But Hutton’s spendthrift behavior wasn’t merely a financial failure; it was a symptom of the family’s failures. Her ambitious father was both a workaholic and a philanderer, and her mother died (suspected suicide) when Barbara was young. With no parents present in her life, Barbara was shuffled around between family members or cared for by a governess. Meanwhile, she was ridiculed and hated by the public even as a child, seen as a spoiled debutante. Failed by parents, guardians and role models, Hutton’s life became a fruitless spending spree—a desperate attempt to buy lasting love, approval and comfort elsewhere.
Happily, most inheritances have better endings! As a giver of an inheritance, how can you help to insure that money is used to improve the lives of your loved ones, and not foster dependence or entitlement?
Regardless of the size of monetary gift passed down to descendants, the key to a successful inheritance appears to be this: founders must pass on a legacy of more than just money. When money is passed generationally devoid of mission, purpose, values and love—without the human, social, intellectual and spiritual capital that shaped the founders’ legacy—it can lead to poor results. Money won’t “fix” character flaws and it only feeds addictions. If a receiver is unprepared, money that arrives in large, sudden or unrestricted amounts can sabotage independence.
However, when money is passed down with know-how, guidance, wisdom, purpose and values to well-nurtured recipients—heirs can become the best possible stewards of wealth. Rather than spending and disposing of capital, wise heirs use capital to invest in their future and support the values of the family. For example, money might be used to help an heir start a business or obtain an education, formal or otherwise. It might be used to fund a foundation, provide the down payment for a first home, or provide a mentor to help the heir towards a worthy goal. It would not be used to make grand purchases or subsidize lifestyle.
The successful giver knows it is better to give an orchard than a harvest. Likewise, the successful heir recognizes an inheritance is a seed to plant and an orchard to maintain, not a harvest to consume. An inheritance provides the seeds and the tools to produce a harvest, but seeds can only thrive in fertile soil.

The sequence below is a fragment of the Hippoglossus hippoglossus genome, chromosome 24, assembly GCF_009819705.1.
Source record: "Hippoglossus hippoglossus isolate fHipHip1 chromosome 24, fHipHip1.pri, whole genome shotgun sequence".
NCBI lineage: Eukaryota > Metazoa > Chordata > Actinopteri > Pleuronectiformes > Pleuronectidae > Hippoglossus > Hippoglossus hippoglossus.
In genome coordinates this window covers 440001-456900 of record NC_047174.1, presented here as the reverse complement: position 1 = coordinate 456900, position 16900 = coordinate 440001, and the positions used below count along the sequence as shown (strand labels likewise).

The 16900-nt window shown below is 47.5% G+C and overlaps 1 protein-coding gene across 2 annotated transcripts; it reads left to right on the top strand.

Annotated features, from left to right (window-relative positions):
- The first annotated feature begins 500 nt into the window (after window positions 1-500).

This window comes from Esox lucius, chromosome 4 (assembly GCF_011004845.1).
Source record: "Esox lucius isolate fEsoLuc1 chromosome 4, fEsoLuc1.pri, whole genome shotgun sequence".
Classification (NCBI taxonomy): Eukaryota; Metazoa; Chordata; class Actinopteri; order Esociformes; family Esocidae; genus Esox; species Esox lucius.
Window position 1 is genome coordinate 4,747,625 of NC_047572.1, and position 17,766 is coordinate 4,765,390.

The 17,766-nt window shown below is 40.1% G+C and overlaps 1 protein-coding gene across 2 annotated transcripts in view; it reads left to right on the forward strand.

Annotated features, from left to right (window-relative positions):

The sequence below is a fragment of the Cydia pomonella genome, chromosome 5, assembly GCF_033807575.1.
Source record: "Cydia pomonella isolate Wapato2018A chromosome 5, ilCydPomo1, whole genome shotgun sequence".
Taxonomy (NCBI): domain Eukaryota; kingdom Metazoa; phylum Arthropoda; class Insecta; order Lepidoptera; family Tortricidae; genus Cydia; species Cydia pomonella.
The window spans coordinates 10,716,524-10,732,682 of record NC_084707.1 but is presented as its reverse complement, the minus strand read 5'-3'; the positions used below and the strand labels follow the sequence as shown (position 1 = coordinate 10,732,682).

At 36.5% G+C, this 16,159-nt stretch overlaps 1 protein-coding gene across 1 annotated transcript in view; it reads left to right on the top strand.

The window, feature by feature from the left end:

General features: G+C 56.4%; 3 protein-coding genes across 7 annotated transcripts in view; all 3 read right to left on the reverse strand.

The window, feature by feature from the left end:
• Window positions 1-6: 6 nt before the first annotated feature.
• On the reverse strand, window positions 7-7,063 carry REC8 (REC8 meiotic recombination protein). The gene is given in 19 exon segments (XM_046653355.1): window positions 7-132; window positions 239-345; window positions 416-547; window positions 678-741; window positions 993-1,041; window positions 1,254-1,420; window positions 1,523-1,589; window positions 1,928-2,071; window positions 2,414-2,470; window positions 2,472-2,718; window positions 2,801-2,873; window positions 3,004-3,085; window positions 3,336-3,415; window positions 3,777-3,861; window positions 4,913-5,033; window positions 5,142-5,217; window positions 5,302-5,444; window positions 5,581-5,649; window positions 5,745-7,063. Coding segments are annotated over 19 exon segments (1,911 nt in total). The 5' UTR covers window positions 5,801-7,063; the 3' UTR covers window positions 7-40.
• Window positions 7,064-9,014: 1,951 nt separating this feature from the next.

Leaving a legacy of more than money
Families that pass wealth successfully don’t pass “only” money to their heirs, because they don’t see money itself as the greatest gift they can leave their children. On the contrary, they recognize that “too much of a good thing” might end up being a not-so-good thing. They model the ability to live and work for a purpose larger than dollars alone. And they make sure that their children will have opportunities to succeed in the game of life, not enticements to watch from the sidelines.
TED conference organizer Chris Anderson asked Bill Gates if he planned to make his children all billionaires, noting that had plenty of money to do so, despite his vast contributions to the foundation.
“Nope,” answered Gates. “They need to have a sense that their own work is meaningful and important.”
Gates sees his children’s potential too valuable an asset to spoil with a billion dollars. And this is the essence of generational wealth: the opportunity to help the next generation succeed by giving descendants the tools, knowledge, education, love, encouragement, and yes—the financial resources to thrive. It’s helping heirs succeed on their own terms—with an extra helping of assistance and resources.
There are many ways to help cultivate the proper mindset and readiness so that an inheritance lands on fertile soil. It starts by raising responsible children, nipping entitlement in the bud, and encouraging productivity. It continues with open communication about money, and teaching children how to participate in family finances and manage their own. And generational wealth must be built on a foundation of long-term thinking.
There are also structures and practices that can be helpful, such as a family mission statement, family retreats, a family bank, trusts, and the formation of a family council that oversees the family bank. Life insurance lends itself well to family banking because it can be used for borrowing against as well as for giving. Structures that allows family members to borrow against and repay capital can be more helpful than outright gifts, as it allows heirs to “do anything… but not do nothing.”